Emma: I think even the ghosts and ghouls would look at me and say ‘eh, too much flapping’ – I once went to the London Dungeon and was so paranoid about people jumping out that I screamed at a half-costumed woman coming out of a store room, startled the life out of her. We did do the whole ‘light as a feather, stiff as a board’ thing at a sleepover once though, and the girl did get fairly high in the air before we freaked out and dropped her. I also use tarot cards and pendulum for meditative thought fairly often – no guarantee there’s anyone listening or guiding, but you never know…

Willow: I’ve never attempted group levitation but people have varying results and you’ll have to browse our selection of tarot and oracle cards before you leave. They’re useful tools. If we could blend a potion to give you a superpower or special ability for 24 hours, what would it be and what would you do with it?

Emma: The ultimate question, and I still don’t have an answer! I’ve done flying in Virtual Reality before and that was an amazing sensation, so I think I’d say flying. Ooh no, I would be able to know any language. I’ve been agonising about learning Finnish recently and also now want to learn Spanish, so being able to do that superpower-style would be amazing.

Amber: What book would you add to The Enchanted Emporium bookshelf?

Emma: Oh, there are so many great fantasy books out – Mina and the Undead (Amy McCaw) was a brilliant YA read with a 90s vibe and New Orleans vampires. The Autumn Moonbeam (Emma Finlayson-Palmer) books promise to be great for younger readers and I’m sure Toby and the Silver Blood Witches (Sally Doherty) needs no introduction! Also, The Unadjusteds trilogy (Marisa Noelle) is dystopian but the genetic engineering fantasy element worked really well. Ooh and look out for Where Fate Whispers (E.G. Tudor) – technically adult but works well for the YA readers who like Throne of Swans and similar! Okay, I got carried away…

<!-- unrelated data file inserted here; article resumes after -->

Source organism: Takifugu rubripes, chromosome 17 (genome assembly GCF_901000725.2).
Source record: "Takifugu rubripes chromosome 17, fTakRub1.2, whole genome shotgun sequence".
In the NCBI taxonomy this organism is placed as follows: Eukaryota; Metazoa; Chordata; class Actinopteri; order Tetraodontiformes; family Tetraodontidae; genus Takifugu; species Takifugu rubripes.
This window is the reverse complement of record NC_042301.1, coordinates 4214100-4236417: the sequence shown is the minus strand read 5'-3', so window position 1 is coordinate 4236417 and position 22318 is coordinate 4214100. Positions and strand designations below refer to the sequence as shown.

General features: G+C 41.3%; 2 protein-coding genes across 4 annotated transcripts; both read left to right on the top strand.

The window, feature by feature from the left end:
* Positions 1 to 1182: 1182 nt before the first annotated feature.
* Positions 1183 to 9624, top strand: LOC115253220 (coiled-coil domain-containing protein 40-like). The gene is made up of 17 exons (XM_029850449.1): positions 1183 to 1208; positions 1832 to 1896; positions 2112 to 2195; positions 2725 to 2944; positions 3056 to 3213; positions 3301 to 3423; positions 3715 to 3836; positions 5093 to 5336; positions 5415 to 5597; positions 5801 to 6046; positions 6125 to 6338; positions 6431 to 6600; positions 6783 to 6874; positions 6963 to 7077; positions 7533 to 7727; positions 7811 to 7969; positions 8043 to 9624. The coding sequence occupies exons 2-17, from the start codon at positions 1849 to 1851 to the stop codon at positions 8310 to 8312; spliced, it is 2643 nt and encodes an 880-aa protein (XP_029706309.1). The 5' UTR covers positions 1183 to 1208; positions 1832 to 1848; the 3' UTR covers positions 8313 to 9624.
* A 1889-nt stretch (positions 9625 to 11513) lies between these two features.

Willow:  Our reading list has just got bigger. What would you add to Rosa’s box of Romance?

Emma: *Inserts shameless plug for Arcanium book #3 without giving any spoilers!* I think fantasy and romance often go hand in hand, something about the wide-ranging ability of being able to dream maybe. Keeping it clean, I think the relationship in Where Fate Whispers (E.G. Tudor) was lovely, and I’m really excited there’s going to be a second book. Same with Mina and the Undead (Amy McCaw). Sometimes I do go back to reread old favourites as well though, and the last one of those was the Wicked Lovely (Melissa Marr) series which has multiple romantic plotlines!

Willow: More books to try and self promo is more than allowed. What are you working on currently? Or is it top secret?

Emma: The plot is top secret, but I can say that I’m focusing on the final two books (4 and 5) of the Arcanium series, plus some adult fantasy. I’ve also been writing a portal fantasy series of 4 trilogies which has wavered between adult and YA for years, so I’m hoping to focus on those and get those published next. But Arcanium first, although once people read book 4 they might not be talking to me… (it resolves in book 5 I promise!)

Amber: They sound great and you’ll have to pop by again with updates.

Willow: You must. Thanks for the chat and here’s some complimentary tea that tastes just like cola and an application form. I’ll keep you on file in case of emergencies or Amber breaks more rules than usual.

Author Biography

Photo of Emma Bradley white woman smiling with hair scraped back into a ponytail. Wearing a black hoodie.
Emma Bradley